IN THE NAME OF ALLAH! 135
to the twentieth century and the modern spirit, but they know that it need not drink the poison of complete spirit-denying materialism in order to do so. Yet, making all this allowance, the fact remains that the higher classes of Egypt hold to their religion more strongly than the higher classes of Europe and America. The will to believe dwells in the very blood corpuscles of the Eastern man, and he cannot get rid of it, try as he may.
But I will relate what I saw in the office of a friend, as typical of what I saw in both offices and mansions alike. I had occasion to call on him not long before noon and partook of the inevitable glass of Persian tea whilst he dispatched his business, he being a busy man and an Inspector-General under the Government.
The office of His Excellency Khaled Hassanein Bey was perfectly up to date and, save for a large framed Arabic text from the Quran> much like any office in Europe might be. His Excellency sat at a glass-topped table, was constantly using the telephone, and kept his papers in automatic roll-shuttered filing cabinets.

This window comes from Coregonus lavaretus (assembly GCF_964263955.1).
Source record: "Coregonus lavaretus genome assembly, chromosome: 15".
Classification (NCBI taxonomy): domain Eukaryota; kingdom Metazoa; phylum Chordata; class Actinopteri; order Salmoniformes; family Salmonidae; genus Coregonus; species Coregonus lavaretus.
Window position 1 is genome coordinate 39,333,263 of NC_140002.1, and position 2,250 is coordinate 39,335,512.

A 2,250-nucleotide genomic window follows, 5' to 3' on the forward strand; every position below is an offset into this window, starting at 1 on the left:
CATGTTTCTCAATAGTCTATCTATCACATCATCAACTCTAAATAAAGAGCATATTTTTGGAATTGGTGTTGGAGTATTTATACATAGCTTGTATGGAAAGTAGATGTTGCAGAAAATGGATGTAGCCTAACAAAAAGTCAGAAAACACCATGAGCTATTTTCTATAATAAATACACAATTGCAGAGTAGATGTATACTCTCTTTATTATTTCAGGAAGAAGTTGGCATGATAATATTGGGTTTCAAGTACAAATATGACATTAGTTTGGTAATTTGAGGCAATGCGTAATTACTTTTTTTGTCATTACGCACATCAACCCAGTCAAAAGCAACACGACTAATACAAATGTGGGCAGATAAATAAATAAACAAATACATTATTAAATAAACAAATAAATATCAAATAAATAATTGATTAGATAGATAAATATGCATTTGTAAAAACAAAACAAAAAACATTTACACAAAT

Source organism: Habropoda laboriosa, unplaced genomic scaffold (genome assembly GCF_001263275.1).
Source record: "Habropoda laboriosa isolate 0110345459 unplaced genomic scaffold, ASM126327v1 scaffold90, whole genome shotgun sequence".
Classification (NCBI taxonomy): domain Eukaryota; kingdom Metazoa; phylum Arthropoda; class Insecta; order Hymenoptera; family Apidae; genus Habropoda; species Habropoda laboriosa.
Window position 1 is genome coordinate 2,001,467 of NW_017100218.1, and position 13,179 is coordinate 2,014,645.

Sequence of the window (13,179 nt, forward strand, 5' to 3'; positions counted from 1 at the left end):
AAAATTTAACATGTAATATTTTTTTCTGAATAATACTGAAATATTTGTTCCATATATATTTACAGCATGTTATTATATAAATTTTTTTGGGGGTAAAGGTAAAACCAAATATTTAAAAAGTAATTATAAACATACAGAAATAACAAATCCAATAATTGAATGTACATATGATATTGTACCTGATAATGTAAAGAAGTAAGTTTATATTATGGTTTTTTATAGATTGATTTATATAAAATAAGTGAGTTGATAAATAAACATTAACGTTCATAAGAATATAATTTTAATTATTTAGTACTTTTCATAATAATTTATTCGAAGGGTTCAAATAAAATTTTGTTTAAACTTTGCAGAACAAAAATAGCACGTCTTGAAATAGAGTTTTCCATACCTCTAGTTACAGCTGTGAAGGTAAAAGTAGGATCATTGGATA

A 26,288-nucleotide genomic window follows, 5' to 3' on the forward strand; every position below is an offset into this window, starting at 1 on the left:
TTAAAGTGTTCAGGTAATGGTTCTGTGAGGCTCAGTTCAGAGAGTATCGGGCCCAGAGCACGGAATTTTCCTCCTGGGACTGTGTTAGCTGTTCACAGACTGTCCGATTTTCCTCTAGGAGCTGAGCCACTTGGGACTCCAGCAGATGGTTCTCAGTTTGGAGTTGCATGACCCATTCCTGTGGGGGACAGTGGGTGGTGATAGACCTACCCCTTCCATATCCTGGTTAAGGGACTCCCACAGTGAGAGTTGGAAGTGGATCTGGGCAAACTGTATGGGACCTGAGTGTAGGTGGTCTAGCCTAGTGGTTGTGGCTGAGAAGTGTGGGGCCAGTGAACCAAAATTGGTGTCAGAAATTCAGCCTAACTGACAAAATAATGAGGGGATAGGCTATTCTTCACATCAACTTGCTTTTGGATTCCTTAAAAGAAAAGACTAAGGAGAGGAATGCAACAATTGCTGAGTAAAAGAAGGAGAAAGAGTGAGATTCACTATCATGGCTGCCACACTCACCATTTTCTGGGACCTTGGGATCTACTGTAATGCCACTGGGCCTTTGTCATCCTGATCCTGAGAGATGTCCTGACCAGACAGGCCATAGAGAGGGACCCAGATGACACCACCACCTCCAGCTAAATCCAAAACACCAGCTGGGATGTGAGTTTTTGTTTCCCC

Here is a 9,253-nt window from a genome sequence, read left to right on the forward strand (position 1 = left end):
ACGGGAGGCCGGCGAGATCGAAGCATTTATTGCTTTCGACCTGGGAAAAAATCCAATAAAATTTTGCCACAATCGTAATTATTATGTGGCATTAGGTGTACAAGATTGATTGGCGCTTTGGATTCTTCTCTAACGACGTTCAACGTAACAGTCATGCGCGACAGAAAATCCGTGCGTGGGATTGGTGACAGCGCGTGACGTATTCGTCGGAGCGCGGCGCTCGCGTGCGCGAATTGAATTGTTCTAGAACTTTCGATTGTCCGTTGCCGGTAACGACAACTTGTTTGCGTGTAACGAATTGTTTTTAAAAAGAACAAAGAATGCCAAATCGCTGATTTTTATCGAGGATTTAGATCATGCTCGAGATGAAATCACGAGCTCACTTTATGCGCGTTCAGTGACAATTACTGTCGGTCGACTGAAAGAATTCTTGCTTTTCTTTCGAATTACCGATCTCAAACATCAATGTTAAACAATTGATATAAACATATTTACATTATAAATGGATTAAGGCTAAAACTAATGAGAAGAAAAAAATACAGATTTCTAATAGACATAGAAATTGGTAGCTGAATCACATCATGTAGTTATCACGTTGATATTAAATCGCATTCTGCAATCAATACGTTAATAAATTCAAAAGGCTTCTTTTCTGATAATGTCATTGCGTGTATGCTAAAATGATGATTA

Just before noon another visitor called, one of his own inspectors in fact, and a few minutes later His Excellency asked:
"You have no objection if I say my prayers now?" and of course I reassured him on the point.
Rugs were unrolled, both men slipped off their shoes, and prostrated themselves in the usual manner. For fully a dozen minutes they were occupied with their prayers, while clerks went on working, messengers entered, left papers, and departed in an atmosphere of complete unconcern* The two prayed as men who were utterly alone, utterly in ignorance of my presence. When their devotions were ended they rose and resumed their seats at the glass-topped table, and continued to discuss their business.
The thing impressed me intensely, as something which I had never seen in any Western office. Nowhere in Europe or America could one see the like. There, at midday, men would begin rushing out for lunch; here, in Egypt, these two men prayed first and then thought of lunch.
If we in the West redly believed, I thought, then this incident was both an example to be followed and a rebuke to be heeded. But could we carry our faith thus far? I doubted.
It was this point which struck me so much in Egypt. God, Allah, to the Muslim was a very real Being, and no mere